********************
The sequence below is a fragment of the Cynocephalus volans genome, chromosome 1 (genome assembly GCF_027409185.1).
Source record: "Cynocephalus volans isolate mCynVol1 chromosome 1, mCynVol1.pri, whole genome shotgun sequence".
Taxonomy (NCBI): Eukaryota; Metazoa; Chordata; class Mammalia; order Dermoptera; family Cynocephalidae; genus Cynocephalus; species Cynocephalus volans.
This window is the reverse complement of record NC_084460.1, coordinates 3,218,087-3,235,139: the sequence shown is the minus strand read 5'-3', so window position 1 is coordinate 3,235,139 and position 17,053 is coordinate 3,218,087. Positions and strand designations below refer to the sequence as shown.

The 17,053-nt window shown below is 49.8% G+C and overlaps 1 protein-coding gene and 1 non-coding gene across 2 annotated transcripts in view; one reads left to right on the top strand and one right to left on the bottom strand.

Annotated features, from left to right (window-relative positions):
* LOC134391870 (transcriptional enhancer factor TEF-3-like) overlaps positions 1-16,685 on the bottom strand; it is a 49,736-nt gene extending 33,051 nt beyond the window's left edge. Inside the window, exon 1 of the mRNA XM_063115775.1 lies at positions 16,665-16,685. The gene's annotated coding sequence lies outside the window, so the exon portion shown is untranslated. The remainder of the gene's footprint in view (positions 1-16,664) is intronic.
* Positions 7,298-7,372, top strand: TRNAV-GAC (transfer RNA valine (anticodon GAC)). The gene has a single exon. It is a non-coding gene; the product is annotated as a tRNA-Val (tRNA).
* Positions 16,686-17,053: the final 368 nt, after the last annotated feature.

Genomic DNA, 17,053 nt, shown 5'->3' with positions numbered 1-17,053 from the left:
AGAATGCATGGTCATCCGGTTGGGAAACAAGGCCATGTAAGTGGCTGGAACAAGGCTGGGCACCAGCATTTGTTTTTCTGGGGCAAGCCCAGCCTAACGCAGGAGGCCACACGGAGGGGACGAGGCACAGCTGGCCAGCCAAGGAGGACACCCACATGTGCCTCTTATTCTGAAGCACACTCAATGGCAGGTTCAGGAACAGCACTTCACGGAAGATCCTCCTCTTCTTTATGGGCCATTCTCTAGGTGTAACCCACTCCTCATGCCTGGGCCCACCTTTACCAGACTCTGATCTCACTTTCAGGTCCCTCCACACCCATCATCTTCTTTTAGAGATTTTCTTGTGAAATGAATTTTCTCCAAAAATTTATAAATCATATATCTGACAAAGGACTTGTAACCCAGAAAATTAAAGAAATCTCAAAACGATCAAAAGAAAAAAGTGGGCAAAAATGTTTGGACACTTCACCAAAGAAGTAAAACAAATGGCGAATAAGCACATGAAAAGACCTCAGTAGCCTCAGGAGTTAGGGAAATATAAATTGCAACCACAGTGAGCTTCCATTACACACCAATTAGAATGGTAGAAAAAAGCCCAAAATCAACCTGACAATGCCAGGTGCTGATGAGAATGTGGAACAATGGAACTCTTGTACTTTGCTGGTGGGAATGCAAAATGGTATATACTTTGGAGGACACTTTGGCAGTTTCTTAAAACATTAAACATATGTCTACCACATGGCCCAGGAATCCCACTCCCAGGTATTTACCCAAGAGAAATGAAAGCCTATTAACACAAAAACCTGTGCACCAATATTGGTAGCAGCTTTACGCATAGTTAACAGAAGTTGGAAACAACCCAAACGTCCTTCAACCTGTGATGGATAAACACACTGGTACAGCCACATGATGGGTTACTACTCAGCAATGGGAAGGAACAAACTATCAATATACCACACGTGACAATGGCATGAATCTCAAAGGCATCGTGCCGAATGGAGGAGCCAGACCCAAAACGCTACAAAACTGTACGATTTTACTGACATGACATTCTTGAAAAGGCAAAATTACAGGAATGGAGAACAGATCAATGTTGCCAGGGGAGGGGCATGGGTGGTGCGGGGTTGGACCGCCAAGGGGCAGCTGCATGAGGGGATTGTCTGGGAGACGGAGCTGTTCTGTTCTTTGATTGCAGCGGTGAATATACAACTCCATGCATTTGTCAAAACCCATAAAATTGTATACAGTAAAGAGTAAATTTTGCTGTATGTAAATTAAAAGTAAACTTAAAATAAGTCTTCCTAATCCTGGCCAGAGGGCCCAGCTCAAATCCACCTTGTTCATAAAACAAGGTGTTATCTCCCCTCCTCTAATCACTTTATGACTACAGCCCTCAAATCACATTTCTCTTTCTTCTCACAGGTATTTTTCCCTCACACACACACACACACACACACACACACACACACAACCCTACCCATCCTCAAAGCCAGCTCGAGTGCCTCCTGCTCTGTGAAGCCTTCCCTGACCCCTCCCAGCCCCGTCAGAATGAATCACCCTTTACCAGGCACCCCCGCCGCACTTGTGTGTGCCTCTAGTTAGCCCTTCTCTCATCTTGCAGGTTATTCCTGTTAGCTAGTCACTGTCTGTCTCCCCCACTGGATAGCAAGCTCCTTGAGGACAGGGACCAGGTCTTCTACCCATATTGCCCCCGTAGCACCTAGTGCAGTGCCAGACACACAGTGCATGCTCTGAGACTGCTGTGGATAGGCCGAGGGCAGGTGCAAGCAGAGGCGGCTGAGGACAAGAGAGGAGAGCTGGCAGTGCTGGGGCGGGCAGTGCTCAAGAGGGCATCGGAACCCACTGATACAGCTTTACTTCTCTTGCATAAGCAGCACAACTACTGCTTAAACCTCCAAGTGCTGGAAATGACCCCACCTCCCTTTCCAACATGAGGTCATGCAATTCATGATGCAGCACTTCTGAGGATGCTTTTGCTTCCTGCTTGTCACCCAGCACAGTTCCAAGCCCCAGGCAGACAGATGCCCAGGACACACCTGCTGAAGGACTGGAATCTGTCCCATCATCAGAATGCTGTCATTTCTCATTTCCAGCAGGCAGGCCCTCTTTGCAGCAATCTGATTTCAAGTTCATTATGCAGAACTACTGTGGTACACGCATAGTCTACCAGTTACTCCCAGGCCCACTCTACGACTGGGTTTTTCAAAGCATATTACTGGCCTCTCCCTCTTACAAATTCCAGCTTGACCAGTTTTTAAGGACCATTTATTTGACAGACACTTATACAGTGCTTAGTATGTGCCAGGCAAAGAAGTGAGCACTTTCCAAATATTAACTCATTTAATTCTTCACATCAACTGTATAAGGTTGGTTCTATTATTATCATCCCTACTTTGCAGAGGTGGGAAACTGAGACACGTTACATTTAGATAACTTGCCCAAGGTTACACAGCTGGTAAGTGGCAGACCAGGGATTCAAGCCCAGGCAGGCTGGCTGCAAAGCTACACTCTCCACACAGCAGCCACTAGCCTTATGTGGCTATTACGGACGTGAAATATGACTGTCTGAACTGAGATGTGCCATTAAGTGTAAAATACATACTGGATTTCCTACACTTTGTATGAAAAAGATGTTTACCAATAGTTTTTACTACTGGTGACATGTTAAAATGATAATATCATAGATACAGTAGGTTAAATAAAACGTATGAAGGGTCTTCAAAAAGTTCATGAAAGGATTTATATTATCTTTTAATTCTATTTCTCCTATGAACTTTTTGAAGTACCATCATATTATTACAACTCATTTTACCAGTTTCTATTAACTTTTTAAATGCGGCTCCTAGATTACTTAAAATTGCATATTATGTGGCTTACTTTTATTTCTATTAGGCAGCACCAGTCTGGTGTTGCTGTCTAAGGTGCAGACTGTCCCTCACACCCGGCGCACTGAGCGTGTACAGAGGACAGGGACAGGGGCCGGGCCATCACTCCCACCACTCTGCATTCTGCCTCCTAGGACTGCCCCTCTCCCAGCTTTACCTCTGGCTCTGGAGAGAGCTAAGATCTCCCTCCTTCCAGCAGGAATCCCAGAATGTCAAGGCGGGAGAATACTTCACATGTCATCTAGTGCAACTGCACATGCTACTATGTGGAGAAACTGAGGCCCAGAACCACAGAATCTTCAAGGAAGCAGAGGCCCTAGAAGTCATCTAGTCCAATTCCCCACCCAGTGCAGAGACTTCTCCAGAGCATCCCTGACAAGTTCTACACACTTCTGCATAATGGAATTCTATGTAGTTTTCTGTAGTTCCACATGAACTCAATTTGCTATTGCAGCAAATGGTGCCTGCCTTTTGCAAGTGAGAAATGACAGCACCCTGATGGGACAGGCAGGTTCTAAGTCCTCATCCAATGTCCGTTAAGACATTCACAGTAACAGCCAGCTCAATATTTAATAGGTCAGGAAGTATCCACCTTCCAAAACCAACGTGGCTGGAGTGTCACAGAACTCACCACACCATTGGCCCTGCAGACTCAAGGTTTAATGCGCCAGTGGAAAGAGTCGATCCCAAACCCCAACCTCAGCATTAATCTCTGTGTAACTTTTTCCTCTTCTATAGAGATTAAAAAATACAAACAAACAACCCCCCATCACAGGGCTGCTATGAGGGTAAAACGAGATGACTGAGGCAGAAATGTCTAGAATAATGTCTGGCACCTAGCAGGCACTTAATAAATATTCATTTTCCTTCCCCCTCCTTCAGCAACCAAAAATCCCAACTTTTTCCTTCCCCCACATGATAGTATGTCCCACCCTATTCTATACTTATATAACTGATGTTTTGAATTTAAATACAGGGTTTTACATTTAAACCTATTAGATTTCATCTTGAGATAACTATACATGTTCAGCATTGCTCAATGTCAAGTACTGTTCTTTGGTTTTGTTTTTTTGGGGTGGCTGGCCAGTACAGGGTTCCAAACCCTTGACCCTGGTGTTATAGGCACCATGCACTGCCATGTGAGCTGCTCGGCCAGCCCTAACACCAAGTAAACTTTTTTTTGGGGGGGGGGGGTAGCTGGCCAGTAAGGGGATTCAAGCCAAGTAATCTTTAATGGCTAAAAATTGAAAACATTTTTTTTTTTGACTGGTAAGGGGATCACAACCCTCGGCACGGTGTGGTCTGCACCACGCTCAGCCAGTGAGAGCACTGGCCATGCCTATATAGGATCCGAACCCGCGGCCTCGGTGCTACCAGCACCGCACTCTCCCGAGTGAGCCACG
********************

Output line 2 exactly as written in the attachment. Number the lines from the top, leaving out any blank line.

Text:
Source record: "Cynocephalus volans isolate mCynVol1 chromosome 1, mCynVol1.pri, whole genome shotgun sequence".